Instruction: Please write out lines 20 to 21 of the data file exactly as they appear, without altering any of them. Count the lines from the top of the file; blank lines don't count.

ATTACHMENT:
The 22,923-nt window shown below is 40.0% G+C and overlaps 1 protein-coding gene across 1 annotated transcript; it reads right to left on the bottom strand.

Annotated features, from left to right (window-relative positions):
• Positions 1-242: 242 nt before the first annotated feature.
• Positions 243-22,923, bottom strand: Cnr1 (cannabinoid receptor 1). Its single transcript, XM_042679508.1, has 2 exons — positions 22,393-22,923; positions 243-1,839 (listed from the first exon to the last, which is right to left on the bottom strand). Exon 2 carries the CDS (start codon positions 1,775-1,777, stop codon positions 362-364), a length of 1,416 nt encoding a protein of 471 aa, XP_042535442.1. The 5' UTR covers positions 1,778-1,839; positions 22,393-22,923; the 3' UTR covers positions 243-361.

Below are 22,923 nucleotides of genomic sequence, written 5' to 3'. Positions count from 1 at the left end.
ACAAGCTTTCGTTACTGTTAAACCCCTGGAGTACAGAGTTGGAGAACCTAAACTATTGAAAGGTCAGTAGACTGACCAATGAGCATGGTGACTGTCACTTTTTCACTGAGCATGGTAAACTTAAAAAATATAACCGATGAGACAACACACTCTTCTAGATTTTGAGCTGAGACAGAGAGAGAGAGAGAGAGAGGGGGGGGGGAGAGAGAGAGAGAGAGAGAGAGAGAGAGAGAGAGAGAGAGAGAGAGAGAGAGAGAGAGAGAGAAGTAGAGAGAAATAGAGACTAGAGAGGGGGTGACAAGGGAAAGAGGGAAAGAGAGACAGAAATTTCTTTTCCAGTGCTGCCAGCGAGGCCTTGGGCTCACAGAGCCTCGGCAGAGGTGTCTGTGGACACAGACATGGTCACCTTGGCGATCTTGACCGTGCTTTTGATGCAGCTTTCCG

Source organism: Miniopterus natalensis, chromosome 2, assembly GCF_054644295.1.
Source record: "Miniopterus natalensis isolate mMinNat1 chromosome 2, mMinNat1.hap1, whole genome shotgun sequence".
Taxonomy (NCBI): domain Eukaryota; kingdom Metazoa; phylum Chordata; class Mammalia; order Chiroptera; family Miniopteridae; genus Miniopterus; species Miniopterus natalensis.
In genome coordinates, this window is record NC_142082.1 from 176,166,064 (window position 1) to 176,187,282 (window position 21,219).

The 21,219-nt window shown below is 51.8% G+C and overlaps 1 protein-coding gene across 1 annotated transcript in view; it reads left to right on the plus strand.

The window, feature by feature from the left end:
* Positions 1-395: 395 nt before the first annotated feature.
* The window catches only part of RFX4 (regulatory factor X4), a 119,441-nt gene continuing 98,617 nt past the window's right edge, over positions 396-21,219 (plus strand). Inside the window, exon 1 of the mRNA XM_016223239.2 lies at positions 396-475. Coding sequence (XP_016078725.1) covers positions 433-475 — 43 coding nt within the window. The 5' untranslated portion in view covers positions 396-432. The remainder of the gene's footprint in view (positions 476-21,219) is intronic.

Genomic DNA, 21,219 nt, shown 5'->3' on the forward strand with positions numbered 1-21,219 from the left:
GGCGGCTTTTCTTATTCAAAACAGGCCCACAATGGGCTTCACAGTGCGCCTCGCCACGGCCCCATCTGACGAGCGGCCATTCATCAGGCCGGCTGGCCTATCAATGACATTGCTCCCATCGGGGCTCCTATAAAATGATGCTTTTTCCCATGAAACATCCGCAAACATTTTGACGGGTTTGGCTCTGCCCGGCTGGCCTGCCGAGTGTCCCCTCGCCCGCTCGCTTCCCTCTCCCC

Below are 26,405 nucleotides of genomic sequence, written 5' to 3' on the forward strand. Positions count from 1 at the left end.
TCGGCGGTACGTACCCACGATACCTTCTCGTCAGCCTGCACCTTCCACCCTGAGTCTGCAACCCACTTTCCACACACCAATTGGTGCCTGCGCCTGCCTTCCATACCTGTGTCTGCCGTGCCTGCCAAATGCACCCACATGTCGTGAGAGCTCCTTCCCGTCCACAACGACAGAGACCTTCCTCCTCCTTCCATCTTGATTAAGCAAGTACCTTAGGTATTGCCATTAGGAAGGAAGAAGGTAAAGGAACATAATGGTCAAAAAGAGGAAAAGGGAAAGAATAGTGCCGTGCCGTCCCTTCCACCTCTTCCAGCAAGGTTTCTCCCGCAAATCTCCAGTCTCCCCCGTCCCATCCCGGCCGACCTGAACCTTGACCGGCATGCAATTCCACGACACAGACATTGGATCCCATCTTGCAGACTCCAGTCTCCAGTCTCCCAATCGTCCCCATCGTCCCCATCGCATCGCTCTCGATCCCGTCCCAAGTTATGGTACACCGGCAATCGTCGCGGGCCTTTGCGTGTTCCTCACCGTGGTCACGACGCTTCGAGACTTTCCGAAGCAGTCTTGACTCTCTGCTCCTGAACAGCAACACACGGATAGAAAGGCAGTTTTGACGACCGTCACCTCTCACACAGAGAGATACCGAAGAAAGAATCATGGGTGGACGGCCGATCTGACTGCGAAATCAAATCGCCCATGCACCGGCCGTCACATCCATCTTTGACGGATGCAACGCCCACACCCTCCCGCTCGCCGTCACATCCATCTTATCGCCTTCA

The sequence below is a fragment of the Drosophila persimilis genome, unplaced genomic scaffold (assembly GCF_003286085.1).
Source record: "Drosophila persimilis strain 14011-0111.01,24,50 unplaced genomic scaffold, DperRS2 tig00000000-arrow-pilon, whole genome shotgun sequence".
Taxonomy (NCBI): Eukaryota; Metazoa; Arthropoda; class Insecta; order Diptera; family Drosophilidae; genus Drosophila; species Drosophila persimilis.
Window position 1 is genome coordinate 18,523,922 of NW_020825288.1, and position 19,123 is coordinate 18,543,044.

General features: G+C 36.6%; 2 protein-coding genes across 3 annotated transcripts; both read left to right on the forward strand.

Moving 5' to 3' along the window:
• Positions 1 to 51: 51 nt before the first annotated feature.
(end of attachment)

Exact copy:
Source record: "Drosophila persimilis strain 14011-0111.01,24,50 unplaced genomic scaffold, DperRS2 tig00000000-arrow-pilon, whole genome shotgun sequence".
Taxonomy (NCBI): Eukaryota; Metazoa; Arthropoda; class Insecta; order Diptera; family Drosophilidae; genus Drosophila; species Drosophila persimilis.